Principal Dials Back Risk as Brexit Seen as First Domino to Fall

  • Economic and political landscapes are fragile, Carson says
  • Emerging markets will be more directly affected than U.S.

Principal Financial Group Inc.’s asset manager is scaling back from risks in the bond market on the prospect that the U.K. vote to leave the European Union signals more turmoil ahead.

“The Brexit vote is only the first domino to fall in a chain of events that could take days, weeks, months, and even years to unfold,” Byron Carson, portfolio manager at Principal Global Fixed Income, said in a blog post dated Wednesday.

With markets rebounding in recent days, investment managers are assessing whether last week’s events marked the beginning of a more volatile era in global politics and markets. David Rubenstein, co-founder of Carlyle Group LP, said Wednesday that the U.K. vote was no calamity and that Britain’s leaders may “come to their senses” and decide not to exit the EU. George Soros, the money manager who broke the Bank of England in 1992, told the European Parliament that the referendum has unleashed a crisis in financial markets.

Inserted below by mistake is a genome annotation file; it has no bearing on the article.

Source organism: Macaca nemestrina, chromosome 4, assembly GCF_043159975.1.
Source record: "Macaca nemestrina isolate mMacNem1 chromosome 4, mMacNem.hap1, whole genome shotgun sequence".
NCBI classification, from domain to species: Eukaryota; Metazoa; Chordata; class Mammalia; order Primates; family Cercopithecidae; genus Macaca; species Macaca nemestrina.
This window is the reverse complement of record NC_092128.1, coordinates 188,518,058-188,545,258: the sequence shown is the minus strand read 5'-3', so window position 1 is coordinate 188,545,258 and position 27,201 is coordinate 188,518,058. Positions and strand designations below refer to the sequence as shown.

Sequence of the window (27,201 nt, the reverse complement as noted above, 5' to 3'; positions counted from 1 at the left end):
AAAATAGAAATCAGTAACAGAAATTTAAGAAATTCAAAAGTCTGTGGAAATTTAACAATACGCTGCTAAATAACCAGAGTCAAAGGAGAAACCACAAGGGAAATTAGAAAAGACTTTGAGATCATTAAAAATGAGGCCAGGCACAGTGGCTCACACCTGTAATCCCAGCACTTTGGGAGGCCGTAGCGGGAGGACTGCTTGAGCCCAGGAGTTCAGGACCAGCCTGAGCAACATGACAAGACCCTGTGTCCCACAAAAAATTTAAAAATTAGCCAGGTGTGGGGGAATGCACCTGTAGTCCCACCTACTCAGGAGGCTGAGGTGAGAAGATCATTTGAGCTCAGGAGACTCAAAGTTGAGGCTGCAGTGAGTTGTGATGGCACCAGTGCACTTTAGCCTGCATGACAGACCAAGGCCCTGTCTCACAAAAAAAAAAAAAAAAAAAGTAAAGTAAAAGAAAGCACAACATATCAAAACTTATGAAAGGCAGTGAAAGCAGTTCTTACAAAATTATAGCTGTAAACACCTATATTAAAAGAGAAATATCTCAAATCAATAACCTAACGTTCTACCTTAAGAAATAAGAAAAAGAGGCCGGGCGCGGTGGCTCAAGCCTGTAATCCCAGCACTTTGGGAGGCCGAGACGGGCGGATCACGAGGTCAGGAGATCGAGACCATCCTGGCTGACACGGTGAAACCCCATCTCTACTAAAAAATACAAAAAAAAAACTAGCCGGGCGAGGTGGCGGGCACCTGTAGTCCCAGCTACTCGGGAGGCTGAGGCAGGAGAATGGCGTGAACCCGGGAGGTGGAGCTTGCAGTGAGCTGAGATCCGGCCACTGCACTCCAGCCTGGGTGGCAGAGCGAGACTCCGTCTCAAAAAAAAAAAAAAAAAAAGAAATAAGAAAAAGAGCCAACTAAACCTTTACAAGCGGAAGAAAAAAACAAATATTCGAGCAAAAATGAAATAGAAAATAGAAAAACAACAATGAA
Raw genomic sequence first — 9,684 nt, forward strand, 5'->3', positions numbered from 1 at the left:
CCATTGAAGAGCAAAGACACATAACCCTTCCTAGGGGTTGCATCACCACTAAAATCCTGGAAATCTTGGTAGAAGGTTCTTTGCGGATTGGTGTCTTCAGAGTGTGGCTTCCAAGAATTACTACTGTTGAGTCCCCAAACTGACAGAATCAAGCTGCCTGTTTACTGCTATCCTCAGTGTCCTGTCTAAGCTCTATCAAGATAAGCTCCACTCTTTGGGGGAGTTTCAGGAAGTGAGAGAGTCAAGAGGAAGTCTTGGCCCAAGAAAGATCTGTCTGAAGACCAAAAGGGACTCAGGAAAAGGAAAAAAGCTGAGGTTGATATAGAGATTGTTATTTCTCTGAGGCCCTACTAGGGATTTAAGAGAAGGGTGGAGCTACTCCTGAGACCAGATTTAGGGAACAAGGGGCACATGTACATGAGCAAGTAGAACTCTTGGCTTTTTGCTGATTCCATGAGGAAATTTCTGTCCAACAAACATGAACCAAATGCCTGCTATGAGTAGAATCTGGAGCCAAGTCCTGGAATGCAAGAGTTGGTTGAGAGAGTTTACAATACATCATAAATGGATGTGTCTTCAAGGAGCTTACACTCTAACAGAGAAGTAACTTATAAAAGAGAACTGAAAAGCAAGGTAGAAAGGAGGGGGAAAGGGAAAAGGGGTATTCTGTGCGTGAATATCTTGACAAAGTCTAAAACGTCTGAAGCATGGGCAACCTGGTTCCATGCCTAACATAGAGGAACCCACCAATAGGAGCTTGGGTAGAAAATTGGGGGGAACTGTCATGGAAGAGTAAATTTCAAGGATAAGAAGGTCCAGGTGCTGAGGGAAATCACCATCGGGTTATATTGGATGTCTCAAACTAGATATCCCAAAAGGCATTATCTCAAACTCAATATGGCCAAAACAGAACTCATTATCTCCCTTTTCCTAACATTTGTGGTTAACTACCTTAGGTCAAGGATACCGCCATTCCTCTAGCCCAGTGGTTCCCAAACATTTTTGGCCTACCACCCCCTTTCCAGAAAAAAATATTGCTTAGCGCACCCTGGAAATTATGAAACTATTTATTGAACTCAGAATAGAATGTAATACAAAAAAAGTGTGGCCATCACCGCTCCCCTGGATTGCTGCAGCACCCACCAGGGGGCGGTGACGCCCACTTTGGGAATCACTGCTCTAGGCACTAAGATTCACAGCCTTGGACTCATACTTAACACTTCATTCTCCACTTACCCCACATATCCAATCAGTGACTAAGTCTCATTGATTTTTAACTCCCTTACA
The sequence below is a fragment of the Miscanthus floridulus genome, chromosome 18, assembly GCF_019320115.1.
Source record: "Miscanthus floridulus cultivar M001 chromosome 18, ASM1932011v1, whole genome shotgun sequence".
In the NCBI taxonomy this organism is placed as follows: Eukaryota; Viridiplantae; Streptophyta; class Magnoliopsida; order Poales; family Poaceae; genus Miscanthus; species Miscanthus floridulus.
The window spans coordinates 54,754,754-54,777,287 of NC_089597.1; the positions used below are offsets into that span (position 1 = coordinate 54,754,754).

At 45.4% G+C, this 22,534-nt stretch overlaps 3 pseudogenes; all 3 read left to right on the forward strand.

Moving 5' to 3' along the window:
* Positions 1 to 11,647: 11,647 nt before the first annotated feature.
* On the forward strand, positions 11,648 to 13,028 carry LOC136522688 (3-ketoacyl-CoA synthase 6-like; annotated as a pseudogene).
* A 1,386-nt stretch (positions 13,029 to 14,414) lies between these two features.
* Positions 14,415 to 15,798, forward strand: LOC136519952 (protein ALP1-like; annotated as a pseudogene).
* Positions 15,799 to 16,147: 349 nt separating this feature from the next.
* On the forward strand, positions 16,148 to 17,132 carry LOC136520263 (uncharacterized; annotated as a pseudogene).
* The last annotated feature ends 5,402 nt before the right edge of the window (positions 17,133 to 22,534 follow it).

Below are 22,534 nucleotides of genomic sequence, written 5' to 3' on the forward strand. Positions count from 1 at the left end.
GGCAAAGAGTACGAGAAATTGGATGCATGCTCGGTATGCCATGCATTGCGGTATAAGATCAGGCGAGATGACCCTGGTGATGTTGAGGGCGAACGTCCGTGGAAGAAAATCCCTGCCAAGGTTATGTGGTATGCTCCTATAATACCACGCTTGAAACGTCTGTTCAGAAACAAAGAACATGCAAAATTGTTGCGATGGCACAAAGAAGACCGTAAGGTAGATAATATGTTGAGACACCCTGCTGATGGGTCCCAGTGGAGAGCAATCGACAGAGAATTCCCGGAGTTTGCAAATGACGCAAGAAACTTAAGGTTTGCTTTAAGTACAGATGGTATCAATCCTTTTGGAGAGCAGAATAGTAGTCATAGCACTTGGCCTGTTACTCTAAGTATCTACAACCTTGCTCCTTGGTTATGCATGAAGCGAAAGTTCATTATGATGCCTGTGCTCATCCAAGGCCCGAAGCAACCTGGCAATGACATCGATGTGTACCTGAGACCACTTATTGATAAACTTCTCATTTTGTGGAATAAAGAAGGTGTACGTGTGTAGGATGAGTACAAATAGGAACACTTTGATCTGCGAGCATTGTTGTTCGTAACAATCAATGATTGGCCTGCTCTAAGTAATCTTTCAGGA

Principal Global Fixed Income, which oversees more than $90 billion, is prepared for increased market volatility, currency fluctuations and the possibility of reduced international commerce, Carson said. The company adjusted an internal metric to reflect a “macro environment that is less conducive to risk taking.”

For instance, there is less reason to believe that corporate bonds will outperform Treasuries over the next three to six months, he wrote. While the dislocation may eventually provide opportunity for investors, now is the time to demand more compensation for taking risks, he said.

“Fragile political, economic, and monetary landscapes will add fuel to the fire as the world looks at a changed and potentially constrained global trade environment,” Carson said. While U.S. markets may benefit as international investors seek a dependable haven, “emerging markets will be more directly affected as global trade evolves.”

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